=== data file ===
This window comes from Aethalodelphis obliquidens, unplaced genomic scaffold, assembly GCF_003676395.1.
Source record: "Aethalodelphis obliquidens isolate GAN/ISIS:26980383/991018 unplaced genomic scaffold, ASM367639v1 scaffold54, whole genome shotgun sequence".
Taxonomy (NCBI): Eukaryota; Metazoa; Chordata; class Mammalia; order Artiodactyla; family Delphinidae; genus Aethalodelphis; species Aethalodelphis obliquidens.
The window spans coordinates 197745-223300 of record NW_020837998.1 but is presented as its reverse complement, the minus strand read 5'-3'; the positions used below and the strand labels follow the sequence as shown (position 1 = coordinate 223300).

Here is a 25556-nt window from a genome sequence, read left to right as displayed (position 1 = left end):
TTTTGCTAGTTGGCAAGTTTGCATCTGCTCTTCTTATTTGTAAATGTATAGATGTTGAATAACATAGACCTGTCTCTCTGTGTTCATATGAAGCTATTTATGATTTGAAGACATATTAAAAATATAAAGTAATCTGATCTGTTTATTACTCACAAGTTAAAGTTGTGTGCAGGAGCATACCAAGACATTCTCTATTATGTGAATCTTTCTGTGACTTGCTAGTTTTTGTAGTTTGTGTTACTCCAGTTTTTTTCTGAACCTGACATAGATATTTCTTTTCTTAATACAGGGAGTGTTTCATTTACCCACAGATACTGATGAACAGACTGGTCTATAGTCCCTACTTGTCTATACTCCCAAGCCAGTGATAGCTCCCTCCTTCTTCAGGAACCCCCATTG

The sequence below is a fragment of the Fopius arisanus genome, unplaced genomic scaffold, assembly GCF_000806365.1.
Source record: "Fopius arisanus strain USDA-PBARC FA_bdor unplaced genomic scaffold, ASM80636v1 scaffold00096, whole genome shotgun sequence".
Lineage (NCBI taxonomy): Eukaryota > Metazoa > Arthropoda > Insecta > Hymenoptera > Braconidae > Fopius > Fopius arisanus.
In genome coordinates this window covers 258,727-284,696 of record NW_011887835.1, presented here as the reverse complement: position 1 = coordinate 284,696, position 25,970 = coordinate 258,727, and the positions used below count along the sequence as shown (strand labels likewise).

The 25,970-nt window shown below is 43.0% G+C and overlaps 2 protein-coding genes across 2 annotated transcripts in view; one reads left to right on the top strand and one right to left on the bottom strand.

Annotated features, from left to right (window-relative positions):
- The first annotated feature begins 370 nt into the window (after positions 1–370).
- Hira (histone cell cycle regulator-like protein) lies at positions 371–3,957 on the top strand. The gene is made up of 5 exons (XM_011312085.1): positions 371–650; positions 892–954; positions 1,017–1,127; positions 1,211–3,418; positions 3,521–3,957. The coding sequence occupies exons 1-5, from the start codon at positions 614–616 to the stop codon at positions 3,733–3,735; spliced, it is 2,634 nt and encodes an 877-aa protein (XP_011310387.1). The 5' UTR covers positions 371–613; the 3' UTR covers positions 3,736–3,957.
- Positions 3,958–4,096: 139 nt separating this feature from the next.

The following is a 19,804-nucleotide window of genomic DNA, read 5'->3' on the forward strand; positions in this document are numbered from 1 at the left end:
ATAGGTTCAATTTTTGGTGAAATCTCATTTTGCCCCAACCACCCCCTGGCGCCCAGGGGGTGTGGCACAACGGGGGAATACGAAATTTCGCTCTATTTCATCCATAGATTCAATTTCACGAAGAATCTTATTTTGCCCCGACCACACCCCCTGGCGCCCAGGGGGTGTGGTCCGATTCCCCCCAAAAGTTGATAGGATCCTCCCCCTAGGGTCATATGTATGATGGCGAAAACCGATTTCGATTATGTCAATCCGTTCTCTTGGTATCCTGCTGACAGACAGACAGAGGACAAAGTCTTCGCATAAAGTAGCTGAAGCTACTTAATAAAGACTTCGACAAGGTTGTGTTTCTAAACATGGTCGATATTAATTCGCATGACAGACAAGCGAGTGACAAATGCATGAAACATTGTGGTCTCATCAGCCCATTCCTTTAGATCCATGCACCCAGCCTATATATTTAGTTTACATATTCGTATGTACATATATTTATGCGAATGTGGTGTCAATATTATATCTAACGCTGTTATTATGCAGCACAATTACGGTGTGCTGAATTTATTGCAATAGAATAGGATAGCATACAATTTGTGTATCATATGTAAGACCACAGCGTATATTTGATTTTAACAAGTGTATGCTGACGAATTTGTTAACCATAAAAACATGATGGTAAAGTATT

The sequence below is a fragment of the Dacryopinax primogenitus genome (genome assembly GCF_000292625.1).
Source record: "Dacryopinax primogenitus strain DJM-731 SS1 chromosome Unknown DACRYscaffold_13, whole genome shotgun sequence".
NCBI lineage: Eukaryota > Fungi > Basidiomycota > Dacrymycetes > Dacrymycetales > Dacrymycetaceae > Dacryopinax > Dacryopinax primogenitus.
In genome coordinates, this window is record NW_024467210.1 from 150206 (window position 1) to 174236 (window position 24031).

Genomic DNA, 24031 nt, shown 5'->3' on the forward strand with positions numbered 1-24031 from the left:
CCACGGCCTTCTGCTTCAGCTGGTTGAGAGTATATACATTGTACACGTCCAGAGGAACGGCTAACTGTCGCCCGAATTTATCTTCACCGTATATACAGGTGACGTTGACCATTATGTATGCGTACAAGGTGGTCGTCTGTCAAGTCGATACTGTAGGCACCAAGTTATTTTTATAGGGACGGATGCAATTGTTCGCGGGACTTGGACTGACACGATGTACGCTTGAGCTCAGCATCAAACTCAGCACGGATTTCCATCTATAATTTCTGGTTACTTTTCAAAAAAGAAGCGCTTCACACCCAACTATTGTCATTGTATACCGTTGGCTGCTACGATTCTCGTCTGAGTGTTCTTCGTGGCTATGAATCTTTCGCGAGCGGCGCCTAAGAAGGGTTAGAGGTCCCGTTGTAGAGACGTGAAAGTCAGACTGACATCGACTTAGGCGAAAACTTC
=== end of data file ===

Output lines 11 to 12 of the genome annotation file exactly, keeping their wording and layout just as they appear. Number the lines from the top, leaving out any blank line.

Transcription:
The 25,970-nt window shown below is 43.0% G+C and overlaps 2 protein-coding genes across 2 annotated transcripts in view; one reads left to right on the top strand and one right to left on the bottom strand.

Annotated features, from left to right (window-relative positions):